As part of my preparation for June's big race, I've been browsing some books on marathoning from the local library. In general, I find these books rather absurd. First of all, these books are typically written by some incredibly amazing runner with an absurd amount of natural talent. Take for example, the book Run Your First Marathon by Grete Waitz. In 1978, Grete was hired as a "rabbit" to set a quick pace for the 1978 New York City marathon. Having never run more than half the distance in her life, it was fully expected that Grete would drop out early. Instead, this Norwegian superstar sped on to not only win the marathon, but also break the world record by a full two minutes.
Gee. Don't prepare, run hard, then become a world champion. I wonder if this strategy will work for me?
When these books aren't bewildering you with all their jabber about 2:30 marathons, they generally bore you with advice that is downright obvious. In some ways this is understandable: running is a rather simple sport. As material for an entire book, there really isn't that much to say, particularly if you're not racing competitively. In my opinion, there are only a few basic guidelines a beginning marathoner needs to follow: train consistently as you gradually progress to longer distances, get good shoes, stay hydrated and fueled, and keep putting one foot in front of the other.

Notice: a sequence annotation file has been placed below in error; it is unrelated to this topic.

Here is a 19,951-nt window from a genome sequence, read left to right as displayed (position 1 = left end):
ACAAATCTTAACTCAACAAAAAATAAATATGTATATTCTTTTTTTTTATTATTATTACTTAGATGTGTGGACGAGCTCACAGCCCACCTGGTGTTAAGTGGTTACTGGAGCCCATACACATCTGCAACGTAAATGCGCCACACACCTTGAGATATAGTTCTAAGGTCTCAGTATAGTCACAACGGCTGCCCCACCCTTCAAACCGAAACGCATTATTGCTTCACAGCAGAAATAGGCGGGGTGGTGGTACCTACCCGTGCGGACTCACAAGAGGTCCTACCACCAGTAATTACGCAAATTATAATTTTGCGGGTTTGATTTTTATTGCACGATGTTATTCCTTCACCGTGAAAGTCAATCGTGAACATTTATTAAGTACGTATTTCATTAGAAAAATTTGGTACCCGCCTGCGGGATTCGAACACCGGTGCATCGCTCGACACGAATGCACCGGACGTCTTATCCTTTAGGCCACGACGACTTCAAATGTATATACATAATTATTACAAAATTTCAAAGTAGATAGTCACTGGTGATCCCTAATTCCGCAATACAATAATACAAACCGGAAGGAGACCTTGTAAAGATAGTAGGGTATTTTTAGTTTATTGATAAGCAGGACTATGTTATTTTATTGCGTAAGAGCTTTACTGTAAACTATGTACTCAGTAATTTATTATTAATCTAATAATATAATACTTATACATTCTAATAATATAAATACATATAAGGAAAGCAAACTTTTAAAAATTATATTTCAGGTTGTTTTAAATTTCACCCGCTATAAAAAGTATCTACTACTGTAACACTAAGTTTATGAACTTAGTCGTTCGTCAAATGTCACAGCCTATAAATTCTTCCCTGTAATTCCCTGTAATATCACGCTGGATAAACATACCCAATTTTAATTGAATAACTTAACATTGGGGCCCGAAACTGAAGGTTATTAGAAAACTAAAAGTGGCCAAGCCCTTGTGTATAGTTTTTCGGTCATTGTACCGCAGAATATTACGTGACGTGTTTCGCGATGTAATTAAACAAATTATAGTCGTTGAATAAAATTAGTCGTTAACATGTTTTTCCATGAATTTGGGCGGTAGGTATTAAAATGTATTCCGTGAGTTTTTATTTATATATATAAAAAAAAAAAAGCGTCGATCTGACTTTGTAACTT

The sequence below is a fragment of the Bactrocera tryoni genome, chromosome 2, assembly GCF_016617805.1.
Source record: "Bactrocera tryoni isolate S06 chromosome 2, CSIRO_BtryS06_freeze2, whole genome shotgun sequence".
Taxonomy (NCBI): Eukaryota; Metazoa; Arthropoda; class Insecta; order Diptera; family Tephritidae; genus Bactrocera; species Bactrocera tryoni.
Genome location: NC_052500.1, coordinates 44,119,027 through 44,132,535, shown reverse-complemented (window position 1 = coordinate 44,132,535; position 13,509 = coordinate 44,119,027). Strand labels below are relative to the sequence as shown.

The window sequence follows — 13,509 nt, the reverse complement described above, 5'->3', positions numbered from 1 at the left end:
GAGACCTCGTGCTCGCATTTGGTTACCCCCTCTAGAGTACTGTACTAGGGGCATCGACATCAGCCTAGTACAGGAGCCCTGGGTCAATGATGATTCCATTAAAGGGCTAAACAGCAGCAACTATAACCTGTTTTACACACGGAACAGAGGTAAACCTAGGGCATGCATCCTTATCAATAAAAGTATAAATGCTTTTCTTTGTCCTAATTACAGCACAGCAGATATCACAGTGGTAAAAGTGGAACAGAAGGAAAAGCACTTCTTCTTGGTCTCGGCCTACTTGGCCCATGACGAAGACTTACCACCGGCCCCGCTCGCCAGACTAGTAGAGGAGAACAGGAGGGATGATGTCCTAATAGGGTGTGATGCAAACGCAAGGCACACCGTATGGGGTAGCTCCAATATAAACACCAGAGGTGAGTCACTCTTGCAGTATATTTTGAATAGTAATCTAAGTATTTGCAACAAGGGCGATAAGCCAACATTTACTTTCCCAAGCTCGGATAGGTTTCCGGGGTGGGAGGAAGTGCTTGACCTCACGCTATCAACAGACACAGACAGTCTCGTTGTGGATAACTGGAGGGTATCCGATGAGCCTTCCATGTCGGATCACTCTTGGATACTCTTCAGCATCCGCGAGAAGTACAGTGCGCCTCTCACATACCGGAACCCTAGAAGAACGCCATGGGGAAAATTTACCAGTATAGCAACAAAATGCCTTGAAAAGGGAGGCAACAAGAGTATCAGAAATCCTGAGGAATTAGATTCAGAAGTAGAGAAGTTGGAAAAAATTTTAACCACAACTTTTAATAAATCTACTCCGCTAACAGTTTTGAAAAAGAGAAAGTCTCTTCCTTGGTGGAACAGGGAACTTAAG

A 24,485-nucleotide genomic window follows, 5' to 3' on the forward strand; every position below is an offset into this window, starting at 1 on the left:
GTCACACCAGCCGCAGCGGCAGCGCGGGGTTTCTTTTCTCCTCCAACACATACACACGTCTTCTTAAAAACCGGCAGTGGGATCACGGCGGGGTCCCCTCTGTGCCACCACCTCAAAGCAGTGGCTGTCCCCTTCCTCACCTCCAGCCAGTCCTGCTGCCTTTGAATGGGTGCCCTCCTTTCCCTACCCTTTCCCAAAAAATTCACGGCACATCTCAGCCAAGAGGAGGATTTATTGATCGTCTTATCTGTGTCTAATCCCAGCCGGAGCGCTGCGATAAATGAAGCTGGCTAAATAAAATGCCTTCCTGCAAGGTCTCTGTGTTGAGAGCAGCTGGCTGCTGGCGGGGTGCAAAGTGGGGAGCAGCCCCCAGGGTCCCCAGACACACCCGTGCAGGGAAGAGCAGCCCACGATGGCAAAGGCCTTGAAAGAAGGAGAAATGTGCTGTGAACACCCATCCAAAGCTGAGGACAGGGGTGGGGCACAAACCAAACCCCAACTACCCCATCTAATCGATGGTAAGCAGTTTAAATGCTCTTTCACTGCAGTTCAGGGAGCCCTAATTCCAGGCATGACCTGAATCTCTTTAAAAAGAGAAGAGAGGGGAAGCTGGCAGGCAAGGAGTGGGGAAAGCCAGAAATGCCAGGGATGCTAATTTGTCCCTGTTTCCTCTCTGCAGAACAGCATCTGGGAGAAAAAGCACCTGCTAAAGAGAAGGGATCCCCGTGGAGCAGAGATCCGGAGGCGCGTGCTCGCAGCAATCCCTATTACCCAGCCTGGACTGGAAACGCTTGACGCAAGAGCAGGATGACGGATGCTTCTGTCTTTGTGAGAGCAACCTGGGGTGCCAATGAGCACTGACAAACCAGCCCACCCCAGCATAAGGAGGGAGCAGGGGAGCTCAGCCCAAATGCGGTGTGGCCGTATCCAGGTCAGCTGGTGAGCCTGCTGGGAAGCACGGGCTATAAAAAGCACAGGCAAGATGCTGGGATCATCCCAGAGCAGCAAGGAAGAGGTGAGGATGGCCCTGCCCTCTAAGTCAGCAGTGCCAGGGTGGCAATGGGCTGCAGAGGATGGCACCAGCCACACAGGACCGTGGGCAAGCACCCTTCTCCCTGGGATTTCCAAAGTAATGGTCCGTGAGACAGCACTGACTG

But in case you're still concerned, you could always purchase The Beginner's Guide to the Marathon and Half Marathon where you will read the following "Tip from an elite athlete" on page 26. "To keep [Olympian Jill Savege's] clothes fresh, she washes her quick-drying fabrics regularly. 'The material is great, but it is highly prone to capturing body oils and making you unpopular in close quarters.'"
Wash my clothes, or else I'll stink. Gee. Sure wish I'd thought of that.
Maybe running shrinks your brain...